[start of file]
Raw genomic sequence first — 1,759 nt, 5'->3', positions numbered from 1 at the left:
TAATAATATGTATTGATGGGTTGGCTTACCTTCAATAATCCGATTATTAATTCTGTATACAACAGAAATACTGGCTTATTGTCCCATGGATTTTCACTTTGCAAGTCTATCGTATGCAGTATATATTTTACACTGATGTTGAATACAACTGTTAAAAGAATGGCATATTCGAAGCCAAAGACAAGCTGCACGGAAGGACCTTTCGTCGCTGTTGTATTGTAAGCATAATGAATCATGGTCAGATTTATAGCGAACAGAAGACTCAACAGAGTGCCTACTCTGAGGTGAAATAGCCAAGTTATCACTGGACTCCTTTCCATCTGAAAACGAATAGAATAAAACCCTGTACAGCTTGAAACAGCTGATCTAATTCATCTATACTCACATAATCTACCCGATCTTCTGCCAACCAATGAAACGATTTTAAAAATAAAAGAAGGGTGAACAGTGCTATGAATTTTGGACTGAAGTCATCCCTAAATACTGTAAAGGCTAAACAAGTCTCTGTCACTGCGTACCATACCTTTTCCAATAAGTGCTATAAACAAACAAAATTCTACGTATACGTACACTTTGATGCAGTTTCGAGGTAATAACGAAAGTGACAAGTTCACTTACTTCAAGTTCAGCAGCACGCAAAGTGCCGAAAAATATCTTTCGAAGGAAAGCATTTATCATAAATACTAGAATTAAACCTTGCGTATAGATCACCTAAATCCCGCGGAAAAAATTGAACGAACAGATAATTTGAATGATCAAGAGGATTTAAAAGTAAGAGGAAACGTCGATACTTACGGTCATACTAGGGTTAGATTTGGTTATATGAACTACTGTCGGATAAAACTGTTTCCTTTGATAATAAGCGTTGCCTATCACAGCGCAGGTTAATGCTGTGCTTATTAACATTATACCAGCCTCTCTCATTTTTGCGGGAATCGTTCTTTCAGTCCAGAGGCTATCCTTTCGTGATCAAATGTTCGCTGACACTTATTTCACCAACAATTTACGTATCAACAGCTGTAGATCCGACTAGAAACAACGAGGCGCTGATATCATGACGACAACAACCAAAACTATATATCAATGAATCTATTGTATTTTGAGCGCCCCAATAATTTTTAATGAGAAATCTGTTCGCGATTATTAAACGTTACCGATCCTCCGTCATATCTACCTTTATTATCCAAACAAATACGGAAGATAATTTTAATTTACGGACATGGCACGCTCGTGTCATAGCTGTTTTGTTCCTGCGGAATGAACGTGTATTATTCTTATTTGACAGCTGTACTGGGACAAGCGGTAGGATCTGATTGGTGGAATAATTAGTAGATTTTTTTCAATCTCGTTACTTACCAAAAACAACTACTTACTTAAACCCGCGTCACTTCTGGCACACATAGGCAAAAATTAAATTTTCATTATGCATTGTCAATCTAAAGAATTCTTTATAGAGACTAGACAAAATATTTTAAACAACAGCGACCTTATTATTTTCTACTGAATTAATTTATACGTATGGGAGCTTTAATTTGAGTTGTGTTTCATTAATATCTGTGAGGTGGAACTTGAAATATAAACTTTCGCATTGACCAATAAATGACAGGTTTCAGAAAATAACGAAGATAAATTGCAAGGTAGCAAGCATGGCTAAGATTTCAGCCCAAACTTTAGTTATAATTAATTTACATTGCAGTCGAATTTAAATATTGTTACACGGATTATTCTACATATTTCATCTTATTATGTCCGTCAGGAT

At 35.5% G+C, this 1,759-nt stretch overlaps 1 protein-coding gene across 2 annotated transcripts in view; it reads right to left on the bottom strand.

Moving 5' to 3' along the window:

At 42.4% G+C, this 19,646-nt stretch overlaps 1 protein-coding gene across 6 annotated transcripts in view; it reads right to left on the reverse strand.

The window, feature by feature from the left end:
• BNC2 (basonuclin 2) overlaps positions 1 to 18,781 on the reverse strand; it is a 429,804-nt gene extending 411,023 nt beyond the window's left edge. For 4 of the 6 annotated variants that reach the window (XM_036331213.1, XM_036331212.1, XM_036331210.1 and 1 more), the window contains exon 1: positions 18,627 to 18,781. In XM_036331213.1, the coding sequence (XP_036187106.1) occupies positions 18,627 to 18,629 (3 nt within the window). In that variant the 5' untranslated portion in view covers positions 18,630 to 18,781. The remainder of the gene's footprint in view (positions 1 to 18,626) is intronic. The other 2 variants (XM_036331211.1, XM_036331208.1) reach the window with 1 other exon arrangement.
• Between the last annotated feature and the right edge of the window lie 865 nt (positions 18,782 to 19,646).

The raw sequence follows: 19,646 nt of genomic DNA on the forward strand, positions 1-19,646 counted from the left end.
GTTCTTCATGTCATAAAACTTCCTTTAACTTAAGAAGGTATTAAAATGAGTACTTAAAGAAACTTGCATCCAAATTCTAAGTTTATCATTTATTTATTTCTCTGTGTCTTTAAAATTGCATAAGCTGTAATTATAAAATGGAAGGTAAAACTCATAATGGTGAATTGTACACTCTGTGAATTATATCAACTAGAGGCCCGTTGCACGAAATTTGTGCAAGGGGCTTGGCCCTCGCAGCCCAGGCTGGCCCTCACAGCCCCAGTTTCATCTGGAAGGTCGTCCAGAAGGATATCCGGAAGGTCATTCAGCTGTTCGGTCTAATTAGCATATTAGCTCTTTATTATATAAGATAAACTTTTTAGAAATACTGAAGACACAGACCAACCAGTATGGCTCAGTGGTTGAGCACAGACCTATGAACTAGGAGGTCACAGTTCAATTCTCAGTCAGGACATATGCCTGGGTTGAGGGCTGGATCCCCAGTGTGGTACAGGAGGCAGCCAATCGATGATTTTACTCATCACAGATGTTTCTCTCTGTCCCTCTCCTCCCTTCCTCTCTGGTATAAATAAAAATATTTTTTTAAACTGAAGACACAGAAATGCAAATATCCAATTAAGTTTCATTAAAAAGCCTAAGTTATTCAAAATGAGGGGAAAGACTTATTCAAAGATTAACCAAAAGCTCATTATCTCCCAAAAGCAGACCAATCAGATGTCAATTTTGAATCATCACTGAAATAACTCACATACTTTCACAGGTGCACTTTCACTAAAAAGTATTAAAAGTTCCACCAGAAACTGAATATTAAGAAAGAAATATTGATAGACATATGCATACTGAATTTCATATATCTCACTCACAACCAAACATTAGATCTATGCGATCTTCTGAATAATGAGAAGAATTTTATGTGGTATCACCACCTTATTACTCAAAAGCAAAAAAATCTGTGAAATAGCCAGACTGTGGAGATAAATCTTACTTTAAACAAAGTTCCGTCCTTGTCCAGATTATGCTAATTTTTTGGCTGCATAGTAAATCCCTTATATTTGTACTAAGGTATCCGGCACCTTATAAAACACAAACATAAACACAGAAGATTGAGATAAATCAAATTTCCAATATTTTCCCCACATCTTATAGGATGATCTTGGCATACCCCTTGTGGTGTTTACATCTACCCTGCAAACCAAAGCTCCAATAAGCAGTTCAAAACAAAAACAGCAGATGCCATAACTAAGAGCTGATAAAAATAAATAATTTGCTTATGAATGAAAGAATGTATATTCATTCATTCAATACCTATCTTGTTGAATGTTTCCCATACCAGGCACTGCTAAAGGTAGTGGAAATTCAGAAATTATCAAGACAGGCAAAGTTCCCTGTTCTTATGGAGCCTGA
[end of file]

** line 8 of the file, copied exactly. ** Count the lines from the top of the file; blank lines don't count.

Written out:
• Between the last annotated feature and the right edge of the window lie 865 nt (positions 18,782 to 19,646).